/Performance

Python 3.11 Is Up To 10 - 60% Faster Than Python 3.10

tl;dr: "CPython 3.11 is on average 25% faster than CPython 3.10 when measured with the pyperformance benchmark suite, and compiled with GCC on Ubuntu Linux. Depending on your workload, the speedup could be up to 10-60% faster. This project focuses on two major areas in Python: faster startup and faster runtime."

featured in #332


The Two Generals Problem

- Seth Archer Brown tl;dr: "Imagine there’s a city in a valley. On either side of the valley, there’s an army commanded by a general. On one side stands General Alice and her army. On the other, General Bob and his army. Alice and Bob want to capture the city, but neither has an army large enough to do so alone. Alice and Bob must attack at the same time, but Alice and Bob can only communicate by sending messengers through the valley, who have a chance of being captured by the city’s army. How do Alice and Bob coordinate their attack?"

featured in #319


How To Speed Up ClickHouse Queries Using Materialized Columns

- Karl-Aksel Puulmann tl;dr: ClickHouse supports speeding up queries using materialized columns to create new columns on the fly from existing data. In this post, I’ll walk through a query optimization example that's well-suited to this rarely-used feature.

featured in #307


The Fastest GIF Does Not Exist

- Ben Phelps tl;dr: "If you're here because you want to fix your GIF and want the quick answer, the solution is: set your frame delay to 20ms instead of 10ms. If you want to learn a bit more about GIFs, exactly why this edge case happens, and some thoughts on how to improve things, keep reading!"

featured in #293


Fixing Performance Regressions Before They Happen

tl;dr: “This post describes how the Netflix TVUI team implemented a robust strategy to quickly and easily detect performance anomalies before they are released — and often before they are even committed to the codebase.”

featured in #288


Memory Leaks: The Forgotten Side Of Web Performance

- Nolan Lawson tl;dr: "If you speed up your website by 2 seconds, everyone agrees that that’s a good thing with a visible user impact. If you reduce your website’s memory leak by 2 MB, can we still agree it was worth it? Maybe not." Nolan discusses the unique characteristics of memory leaks: (1) Low-impact until critical. (2) Hard to diagnose. (3) Trivial to fix once diagnosed.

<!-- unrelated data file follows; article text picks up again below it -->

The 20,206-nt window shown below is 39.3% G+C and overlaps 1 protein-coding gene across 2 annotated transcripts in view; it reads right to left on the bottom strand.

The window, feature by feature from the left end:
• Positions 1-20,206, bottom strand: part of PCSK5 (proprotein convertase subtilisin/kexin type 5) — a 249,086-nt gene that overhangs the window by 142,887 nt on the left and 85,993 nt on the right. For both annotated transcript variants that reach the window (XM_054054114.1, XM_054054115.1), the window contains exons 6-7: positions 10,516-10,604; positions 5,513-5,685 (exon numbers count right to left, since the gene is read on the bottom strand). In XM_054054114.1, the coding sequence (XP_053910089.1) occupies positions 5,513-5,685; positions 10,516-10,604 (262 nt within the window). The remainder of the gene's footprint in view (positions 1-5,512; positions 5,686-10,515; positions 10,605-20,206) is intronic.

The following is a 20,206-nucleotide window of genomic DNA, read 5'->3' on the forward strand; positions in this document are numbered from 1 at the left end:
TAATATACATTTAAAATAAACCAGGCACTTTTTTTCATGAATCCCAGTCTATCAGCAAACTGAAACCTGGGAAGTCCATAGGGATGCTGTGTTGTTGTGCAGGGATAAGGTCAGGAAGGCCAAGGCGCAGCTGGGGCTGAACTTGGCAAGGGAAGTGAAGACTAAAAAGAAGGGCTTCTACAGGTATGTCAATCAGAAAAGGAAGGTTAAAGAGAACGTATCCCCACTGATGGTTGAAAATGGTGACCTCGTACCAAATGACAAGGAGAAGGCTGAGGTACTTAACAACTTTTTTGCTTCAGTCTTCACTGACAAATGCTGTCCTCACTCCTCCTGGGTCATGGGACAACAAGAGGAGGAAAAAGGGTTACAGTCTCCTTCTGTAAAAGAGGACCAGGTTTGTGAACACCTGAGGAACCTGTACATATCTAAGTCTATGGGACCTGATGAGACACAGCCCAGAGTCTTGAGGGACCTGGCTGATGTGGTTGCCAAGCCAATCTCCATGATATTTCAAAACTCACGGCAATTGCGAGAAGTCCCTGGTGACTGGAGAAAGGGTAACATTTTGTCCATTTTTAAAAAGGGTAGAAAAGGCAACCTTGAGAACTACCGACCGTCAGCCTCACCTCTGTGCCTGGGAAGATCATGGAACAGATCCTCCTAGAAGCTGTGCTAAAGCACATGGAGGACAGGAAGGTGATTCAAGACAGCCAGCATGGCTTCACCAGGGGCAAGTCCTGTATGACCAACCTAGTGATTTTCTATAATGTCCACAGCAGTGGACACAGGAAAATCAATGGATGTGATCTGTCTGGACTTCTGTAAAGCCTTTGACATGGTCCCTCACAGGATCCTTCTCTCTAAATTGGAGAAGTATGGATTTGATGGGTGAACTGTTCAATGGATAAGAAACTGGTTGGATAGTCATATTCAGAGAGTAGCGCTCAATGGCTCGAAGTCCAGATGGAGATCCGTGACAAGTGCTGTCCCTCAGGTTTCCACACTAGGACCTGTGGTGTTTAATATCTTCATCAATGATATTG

featured in #280


The Speed Of Time

- Brendan Gregg tl;dr: Brendan describes a weird performance issue he debugged: "A Cassandra database cluster had switched to Ubuntu and noticed write latency increased by over 30%. A quick check of basic performance statistics showed over 30% higher CPU consumption. What on Earth is Ubuntu doing that results in 30% higher CPU time!?" 

featured in #255


5000x Faster CRDTs: An Adventure in Optimization

tl;dr: The author read a paper about implementing collaborative editing tools and one of the algorithms mentioned took over 3 seconds to process, which is slow. It was his own algorithm, and in this post he makes amends and shows hot to speed the tools up.

featured in #242


How Do Chrome Extensions Impact Browser Performance?

- Matt Zeunert tl;dr: "This report investigates how 1000 of the most popular Chrome extensions impact browser performance and end-user experience." Key findings: (1) Extensions like Honey, Evernote Web Clipper, and Avira Browser Safety can have a significant negative impact on website speed." (2) On ad-heavy websites, ad blockers and privacy tools can greatly improve performance.

featured in #242


How We Improved The Performance Of Our Rust App

- Aram Drevekenin tl;dr: There are two performance issues Aram solves in the multiplexer app - data overflow in the MPSC channel and performance of rendering and data parsing.

featured in #239